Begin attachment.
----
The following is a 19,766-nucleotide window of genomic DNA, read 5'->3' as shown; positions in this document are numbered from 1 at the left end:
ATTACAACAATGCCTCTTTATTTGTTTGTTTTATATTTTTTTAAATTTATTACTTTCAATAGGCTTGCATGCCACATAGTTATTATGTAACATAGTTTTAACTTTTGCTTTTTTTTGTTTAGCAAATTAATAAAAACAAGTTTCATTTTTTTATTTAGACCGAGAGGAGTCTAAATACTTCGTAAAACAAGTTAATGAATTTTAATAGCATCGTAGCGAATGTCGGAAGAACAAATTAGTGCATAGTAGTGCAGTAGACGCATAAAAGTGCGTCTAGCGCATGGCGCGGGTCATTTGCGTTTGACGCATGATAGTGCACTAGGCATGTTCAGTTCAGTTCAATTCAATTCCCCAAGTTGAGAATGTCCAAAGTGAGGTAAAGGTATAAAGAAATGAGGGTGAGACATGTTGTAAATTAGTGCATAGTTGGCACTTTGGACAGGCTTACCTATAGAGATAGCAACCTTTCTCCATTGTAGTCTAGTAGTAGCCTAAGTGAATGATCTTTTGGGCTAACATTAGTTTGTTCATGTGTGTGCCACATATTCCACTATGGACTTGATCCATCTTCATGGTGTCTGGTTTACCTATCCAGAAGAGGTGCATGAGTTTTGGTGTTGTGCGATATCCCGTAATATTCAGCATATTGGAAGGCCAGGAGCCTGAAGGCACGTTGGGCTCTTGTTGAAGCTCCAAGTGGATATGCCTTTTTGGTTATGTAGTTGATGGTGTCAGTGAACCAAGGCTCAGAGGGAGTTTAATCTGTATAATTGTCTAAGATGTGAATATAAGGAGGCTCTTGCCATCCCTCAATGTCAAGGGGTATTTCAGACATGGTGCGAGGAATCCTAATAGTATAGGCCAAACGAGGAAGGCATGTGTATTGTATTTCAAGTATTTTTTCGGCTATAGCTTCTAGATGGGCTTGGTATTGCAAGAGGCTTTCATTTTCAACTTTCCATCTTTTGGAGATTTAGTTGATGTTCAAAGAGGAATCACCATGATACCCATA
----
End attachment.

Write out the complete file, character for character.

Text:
The following is a 19,766-nucleotide window of genomic DNA, read 5'->3' as shown; positions in this document are numbered from 1 at the left end:
ATTACAACAATGCCTCTTTATTTGTTTGTTTTATATTTTTTTAAATTTATTACTTTCAATAGGCTTGCATGCCACATAGTTATTATGTAACATAGTTTTAACTTTTGCTTTTTTTTGTTTAGCAAATTAATAAAAACAAGTTTCATTTTTTTATTTAGACCGAGAGGAGTCTAAATACTTCGTAAAACAAGTTAATGAATTTTAATAGCATCGTAGCGAATGTCGGAAGAACAAATTAGTGCATAGTAGTGCAGTAGACGCATAAAAGTGCGTCTAGCGCATGGCGCGGGTCATTTGCGTTTGACGCATGATAGTGCACTAGGCATGTTCAGTTCAGTTCAATTCAATTCCCCAAGTTGAGAATGTCCAAAGTGAGGTAAAGGTATAAAGAAATGAGGGTGAGACATGTTGTAAATTAGTGCATAGTTGGCACTTTGGACAGGCTTACCTATAGAGATAGCAACCTTTCTCCATTGTAGTCTAGTAGTAGCCTAAGTGAATGATCTTTTGGGCTAACATTAGTTTGTTCATGTGTGTGCCACATATTCCACTATGGACTTGATCCATCTTCATGGTGTCTGGTTTACCTATCCAGAAGAGGTGCATGAGTTTTGGTGTTGTGCGATATCCCGTAATATTCAGCATATTGGAAGGCCAGGAGCCTGAAGGCACGTTGGGCTCTTGTTGAAGCTCCAAGTGGATATGCCTTTTTGGTTATGTAGTTGATGGTGTCAGTGAACCAAGGCTCAGAGGGAGTTTAATCTGTATAATTGTCTAAGATGTGAATATAAGGAGGCTCTTGCCATCCCTCAATGTCAAGGGGTATTTCAGACATGGTGCGAGGAATCCTAATAGTATAGGCCAAACGAGGAAGGCATGTGTATTGTATTTCAAGTATTTTTTCGGCTATAGCTTCTAGATGGGCTTGGTATTGCAAGAGGCTTTCATTTTCAACTTTCCATCTTTTGGAGATTTAGTTGATGTTCAAAGAGGAATCACCATGATACCCATA